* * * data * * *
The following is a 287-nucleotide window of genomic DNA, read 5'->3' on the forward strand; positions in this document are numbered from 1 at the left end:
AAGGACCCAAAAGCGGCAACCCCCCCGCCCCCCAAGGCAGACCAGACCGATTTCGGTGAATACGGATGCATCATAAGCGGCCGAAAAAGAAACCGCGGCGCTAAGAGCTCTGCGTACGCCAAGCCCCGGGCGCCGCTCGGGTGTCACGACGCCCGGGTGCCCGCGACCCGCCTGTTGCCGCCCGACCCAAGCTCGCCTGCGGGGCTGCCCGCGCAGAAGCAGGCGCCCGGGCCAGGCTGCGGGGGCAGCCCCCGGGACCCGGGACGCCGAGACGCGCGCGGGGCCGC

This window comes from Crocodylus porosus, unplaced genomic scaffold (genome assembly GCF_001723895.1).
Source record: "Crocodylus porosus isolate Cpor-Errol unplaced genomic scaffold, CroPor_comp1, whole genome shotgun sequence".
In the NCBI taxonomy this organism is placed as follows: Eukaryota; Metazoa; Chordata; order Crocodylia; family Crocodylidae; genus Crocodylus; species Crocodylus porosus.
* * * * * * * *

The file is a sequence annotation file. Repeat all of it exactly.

The following is a 287-nucleotide window of genomic DNA, read 5'->3' on the forward strand; positions in this document are numbered from 1 at the left end:
AAGGACCCAAAAGCGGCAACCCCCCCGCCCCCCAAGGCAGACCAGACCGATTTCGGTGAATACGGATGCATCATAAGCGGCCGAAAAAGAAACCGCGGCGCTAAGAGCTCTGCGTACGCCAAGCCCCGGGCGCCGCTCGGGTGTCACGACGCCCGGGTGCCCGCGACCCGCCTGTTGCCGCCCGACCCAAGCTCGCCTGCGGGGCTGCCCGCGCAGAAGCAGGCGCCCGGGCCAGGCTGCGGGGGCAGCCCCCGGGACCCGGGACGCCGAGACGCGCGCGGGGCCGC

This window comes from Crocodylus porosus, unplaced genomic scaffold (genome assembly GCF_001723895.1).
Source record: "Crocodylus porosus isolate Cpor-Errol unplaced genomic scaffold, CroPor_comp1, whole genome shotgun sequence".
In the NCBI taxonomy this organism is placed as follows: Eukaryota; Metazoa; Chordata; order Crocodylia; family Crocodylidae; genus Crocodylus; species Crocodylus porosus.